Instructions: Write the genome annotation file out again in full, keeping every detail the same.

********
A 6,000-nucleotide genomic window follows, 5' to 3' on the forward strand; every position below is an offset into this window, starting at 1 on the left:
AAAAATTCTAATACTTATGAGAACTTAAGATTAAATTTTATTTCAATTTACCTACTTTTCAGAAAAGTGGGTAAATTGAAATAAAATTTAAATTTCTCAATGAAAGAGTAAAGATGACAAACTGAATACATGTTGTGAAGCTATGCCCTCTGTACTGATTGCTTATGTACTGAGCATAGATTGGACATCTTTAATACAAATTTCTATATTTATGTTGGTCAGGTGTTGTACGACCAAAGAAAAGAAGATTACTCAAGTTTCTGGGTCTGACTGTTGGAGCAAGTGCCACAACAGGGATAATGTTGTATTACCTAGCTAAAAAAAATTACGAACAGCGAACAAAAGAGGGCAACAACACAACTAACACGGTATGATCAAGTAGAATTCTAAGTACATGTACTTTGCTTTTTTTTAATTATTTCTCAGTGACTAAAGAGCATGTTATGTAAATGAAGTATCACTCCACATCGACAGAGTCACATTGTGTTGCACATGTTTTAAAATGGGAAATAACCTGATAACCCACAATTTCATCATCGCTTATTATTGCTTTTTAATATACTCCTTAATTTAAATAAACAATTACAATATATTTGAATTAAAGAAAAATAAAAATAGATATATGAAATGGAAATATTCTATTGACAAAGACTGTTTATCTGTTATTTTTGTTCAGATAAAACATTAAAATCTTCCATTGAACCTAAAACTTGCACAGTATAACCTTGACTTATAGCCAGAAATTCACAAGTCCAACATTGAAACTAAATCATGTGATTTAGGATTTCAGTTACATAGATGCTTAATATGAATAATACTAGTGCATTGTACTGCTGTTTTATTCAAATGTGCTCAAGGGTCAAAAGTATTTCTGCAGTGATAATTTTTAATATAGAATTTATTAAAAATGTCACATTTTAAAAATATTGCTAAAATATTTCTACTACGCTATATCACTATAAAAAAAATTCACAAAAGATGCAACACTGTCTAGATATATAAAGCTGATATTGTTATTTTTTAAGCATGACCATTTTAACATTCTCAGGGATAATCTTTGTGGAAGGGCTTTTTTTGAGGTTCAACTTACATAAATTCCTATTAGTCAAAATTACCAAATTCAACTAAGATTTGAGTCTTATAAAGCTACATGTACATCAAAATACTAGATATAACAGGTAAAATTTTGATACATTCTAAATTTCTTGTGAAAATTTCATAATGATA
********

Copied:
A 6,000-nucleotide genomic window follows, 5' to 3' on the forward strand; every position below is an offset into this window, starting at 1 on the left:
AAAAATTCTAATACTTATGAGAACTTAAGATTAAATTTTATTTCAATTTACCTACTTTTCAGAAAAGTGGGTAAATTGAAATAAAATTTAAATTTCTCAATGAAAGAGTAAAGATGACAAACTGAATACATGTTGTGAAGCTATGCCCTCTGTACTGATTGCTTATGTACTGAGCATAGATTGGACATCTTTAATACAAATTTCTATATTTATGTTGGTCAGGTGTTGTACGACCAAAGAAAAGAAGATTACTCAAGTTTCTGGGTCTGACTGTTGGAGCAAGTGCCACAACAGGGATAATGTTGTATTACCTAGCTAAAAAAAATTACGAACAGCGAACAAAAGAGGGCAACAACACAACTAACACGGTATGATCAAGTAGAATTCTAAGTACATGTACTTTGCTTTTTTTTAATTATTTCTCAGTGACTAAAGAGCATGTTATGTAAATGAAGTATCACTCCACATCGACAGAGTCACATTGTGTTGCACATGTTTTAAAATGGGAAATAACCTGATAACCCACAATTTCATCATCGCTTATTATTGCTTTTTAATATACTCCTTAATTTAAATAAACAATTACAATATATTTGAATTAAAGAAAAATAAAAATAGATATATGAAATGGAAATATTCTATTGACAAAGACTGTTTATCTGTTATTTTTGTTCAGATAAAACATTAAAATCTTCCATTGAACCTAAAACTTGCACAGTATAACCTTGACTTATAGCCAGAAATTCACAAGTCCAACATTGAAACTAAATCATGTGATTTAGGATTTCAGTTACATAGATGCTTAATATGAATAATACTAGTGCATTGTACTGCTGTTTTATTCAAATGTGCTCAAGGGTCAAAAGTATTTCTGCAGTGATAATTTTTAATATAGAATTTATTAAAAATGTCACATTTTAAAAATATTGCTAAAATATTTCTACTACGCTATATCACTATAAAAAAAATTCACAAAAGATGCAACACTGTCTAGATATATAAAGCTGATATTGTTATTTTTTAAGCATGACCATTTTAACATTCTCAGGGATAATCTTTGTGGAAGGGCTTTTTTTGAGGTTCAACTTACATAAATTCCTATTAGTCAAAATTACCAAATTCAACTAAGATTTGAGTCTTATAAAGCTACATGTACATCAAAATACTAGATATAACAGGTAAAATTTTGATACATTCTAAATTTCTTGTGAAAATTTCATAATGATA